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Who Did the NCBA Corner (Buy)?

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Tex

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Who did NCBA actually corner?
MEADOW, S.D. — We were angered to see recent headline of the National Cattlemen’s Beef Association claiming “147 members of Congress corner USDA on proposed GIPSA rule.” The South Dakota Stockgrowers Association questions the accuracy of many of the statements by NCBA President Bill Donald and remains curious as to what NCBA actually cornered.

By: Shane Kolb,

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MEADOW, S.D. — We were angered to see recent headline of the National Cattlemen’s Beef Association claiming “147 members of Congress corner USDA on proposed GIPSA rule.” The South Dakota Stockgrowers Association questions the accuracy of many of the statements by NCBA President Bill Donald and remains curious as to what NCBA actually cornered.

The NCBA press release apparently was referring to a “dear colleague” letter circulated by Reps. Jim Costa, D-Calif., Reid Ribble, R-Wis., and Frank Lucas, R-Okla., in the U.S. House and signed by 144 other House members. That’s barely one-third of the 435 House members, and that portion of the pie doesn’t have any corners.

The letter seemingly was brought forward by the American Meat Institute and NCBA’s lobbyists in an attempt to derail the proposed new Grain Inspection, Packers and Stockyards Administration rule — a rule that was ordered by Congress via the 2008 farm bill to clarify certain anticompetitive marketing practices currently used by the meatpacking industry. NCBA claims that it “stood up for U.S. cattlemen and women” when it initiated this letter.

Speaking for itself

The NCBA certainly doesn’t stand for me. In fact, NCBA’s statements fly in the face of the adamant support of the proposed GIPSA rule by the producer-members of the South Dakota Stockgrowers Association and 239 other producer organizations nationwide. NCBA speaks for its own membership which, by our estimates, is less than 5 percent all U.S. cattle producers and far from cornering anyone.

The purpose of NCBA’s letter to Congress was to request a new public comment period before the final GIPSA rules are published claiming that USDA should revise its proposed rule based on more public input.

I don’t buy it. When the proposed rules first were published in June 2010, USDA opened a 60-day period for public comment. After complaints from NCBA, AMI and their meatpacking friends, USDA extended the comment period an additional 90 days, resulting in more than 60,000 submitted comments from producers and organizations such as NCBA and AMI. During that time, USDA hosted a series of “listening sessions” across the country where hundreds of individuals and organizations were represented including NCBA, AMI and several meatpacking companies.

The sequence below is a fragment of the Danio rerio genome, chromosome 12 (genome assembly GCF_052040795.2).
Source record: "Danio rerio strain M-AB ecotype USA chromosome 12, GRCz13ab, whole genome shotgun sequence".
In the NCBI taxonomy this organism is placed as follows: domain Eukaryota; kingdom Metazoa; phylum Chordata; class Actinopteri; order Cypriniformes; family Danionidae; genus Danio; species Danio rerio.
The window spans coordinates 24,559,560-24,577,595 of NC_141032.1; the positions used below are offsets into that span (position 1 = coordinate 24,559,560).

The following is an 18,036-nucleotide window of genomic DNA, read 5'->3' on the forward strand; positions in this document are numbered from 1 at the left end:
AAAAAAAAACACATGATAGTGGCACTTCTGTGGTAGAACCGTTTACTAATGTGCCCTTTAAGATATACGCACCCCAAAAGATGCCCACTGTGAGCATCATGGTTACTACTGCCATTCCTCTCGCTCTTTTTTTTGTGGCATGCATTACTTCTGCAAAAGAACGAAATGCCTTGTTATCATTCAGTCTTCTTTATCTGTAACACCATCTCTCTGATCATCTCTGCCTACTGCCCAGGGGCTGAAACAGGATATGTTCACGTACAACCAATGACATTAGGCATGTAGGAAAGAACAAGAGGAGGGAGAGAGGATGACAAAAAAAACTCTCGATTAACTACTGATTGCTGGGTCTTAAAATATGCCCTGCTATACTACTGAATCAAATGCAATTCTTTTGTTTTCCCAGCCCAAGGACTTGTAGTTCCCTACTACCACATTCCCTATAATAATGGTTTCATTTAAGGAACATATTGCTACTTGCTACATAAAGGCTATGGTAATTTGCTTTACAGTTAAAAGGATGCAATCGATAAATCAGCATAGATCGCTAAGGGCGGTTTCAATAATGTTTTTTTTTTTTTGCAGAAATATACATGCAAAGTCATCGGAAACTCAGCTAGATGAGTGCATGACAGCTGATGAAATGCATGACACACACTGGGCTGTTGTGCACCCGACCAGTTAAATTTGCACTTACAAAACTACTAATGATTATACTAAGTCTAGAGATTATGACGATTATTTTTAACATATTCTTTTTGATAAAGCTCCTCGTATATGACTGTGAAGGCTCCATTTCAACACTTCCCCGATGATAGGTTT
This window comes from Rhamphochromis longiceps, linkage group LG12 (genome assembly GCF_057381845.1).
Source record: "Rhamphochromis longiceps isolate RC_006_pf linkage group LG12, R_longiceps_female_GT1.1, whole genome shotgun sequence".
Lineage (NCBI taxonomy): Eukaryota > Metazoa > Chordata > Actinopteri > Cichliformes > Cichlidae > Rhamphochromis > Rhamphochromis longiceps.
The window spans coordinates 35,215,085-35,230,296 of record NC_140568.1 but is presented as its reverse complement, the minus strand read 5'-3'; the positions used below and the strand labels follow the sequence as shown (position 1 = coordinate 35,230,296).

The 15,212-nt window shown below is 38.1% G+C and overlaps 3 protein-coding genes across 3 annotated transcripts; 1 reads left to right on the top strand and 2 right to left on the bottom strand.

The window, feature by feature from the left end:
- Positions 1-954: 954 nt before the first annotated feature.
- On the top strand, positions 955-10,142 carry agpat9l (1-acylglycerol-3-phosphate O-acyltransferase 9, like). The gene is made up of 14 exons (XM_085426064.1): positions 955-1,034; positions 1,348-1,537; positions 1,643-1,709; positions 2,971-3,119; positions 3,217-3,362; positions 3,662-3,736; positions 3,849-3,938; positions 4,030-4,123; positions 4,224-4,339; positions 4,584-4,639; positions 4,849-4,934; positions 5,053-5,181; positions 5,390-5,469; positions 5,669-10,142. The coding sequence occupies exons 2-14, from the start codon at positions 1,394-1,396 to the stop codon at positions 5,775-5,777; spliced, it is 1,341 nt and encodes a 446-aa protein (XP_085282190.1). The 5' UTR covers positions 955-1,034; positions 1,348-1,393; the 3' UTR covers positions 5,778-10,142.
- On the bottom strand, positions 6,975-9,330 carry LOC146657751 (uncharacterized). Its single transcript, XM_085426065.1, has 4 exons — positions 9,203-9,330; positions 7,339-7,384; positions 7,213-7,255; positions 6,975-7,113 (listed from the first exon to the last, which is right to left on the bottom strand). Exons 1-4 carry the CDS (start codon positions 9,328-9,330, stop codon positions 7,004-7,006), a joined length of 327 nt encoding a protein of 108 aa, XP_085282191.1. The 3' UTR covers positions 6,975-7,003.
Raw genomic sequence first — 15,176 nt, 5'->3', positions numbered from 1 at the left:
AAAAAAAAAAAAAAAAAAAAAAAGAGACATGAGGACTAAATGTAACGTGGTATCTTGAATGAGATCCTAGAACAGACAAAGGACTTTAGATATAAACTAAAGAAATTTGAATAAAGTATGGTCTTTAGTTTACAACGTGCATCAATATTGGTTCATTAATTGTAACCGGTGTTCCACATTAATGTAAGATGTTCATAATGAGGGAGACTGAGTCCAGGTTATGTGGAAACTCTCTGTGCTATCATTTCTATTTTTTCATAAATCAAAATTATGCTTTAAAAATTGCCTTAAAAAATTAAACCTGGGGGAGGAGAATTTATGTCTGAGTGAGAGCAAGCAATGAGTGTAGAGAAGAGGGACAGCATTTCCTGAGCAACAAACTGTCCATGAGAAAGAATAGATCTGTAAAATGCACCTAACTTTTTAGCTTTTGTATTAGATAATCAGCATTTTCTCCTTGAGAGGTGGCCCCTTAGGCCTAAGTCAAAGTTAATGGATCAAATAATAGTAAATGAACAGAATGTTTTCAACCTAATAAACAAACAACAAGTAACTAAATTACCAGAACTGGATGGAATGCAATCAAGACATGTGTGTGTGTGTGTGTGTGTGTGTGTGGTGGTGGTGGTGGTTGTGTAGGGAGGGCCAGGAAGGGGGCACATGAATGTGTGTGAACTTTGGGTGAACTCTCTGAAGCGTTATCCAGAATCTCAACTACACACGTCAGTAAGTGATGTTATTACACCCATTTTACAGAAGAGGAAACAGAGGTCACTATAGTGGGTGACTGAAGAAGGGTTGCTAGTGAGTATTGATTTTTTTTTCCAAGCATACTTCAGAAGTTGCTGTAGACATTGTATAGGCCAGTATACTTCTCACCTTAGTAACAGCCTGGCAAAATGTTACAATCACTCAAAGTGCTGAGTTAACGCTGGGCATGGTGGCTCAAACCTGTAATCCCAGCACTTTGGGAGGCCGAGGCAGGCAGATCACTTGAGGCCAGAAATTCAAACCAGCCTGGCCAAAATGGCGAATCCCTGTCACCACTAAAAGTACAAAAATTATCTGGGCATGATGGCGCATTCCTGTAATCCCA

Fair market

It seems clear to me that NCBA, AMI and their meatpacker friends are not actually interested in a revision to these rules. They intend to kill the GIPSA rule because they have benefited from the lack of defined rules and regulations in the act for decades.

The intent of the proposed GIPSA rules is to bring about a transparent livestock market and hold meat packers accountable for their captive supplies, unfair trade actions, unprecedented market access and other market irregularities. If the meat packers truly are innocent of these accusations, then the transparency called for in the proposed rules should be the perfect opportunity to prove their claims that they aren’t doing anything wrong.

Maybe they actually cornered themselves.

Shane Kolb serves as the vice-president of the South Dakota Stockgrowers Association. He works as a full-time brand inspector for the state of South Dakota and runs a family cow-calf operation near Meadow, S.D.

What an insult the NCBA has become to the producers.

The AMI and meat packers use them as a tool.

They are the meat packer's whore.

I can see the "good" people at NCBA leaving the NCBA if they really cared about their producer constituents.



Commentary on the end provided to Nemrancher who wants everyone to be nice to each other.

Tex
 

nenmrancher

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Tex,
The only way the beef industry that you are a part of will ever get any where is to stop with the stupid bullsh-t that is going on and get back to work promoting beef. I didnt say that everyone needs to be nice to each other I said that they need to put petty personal differences aside when they are appointed to such things as the CBB and work for the good of the industry not their own personal cause. From what you post on here I am have begun to think that you want to do away with the check off, ncba and all packers. Course I would like to know what you expect people to do with their cattle after you have run all the packers out of buisness. Oh yeah thats right you raise cattle not beef so its not your problem. That shortsightedness is what is going to kill our industry.
 

Soapweed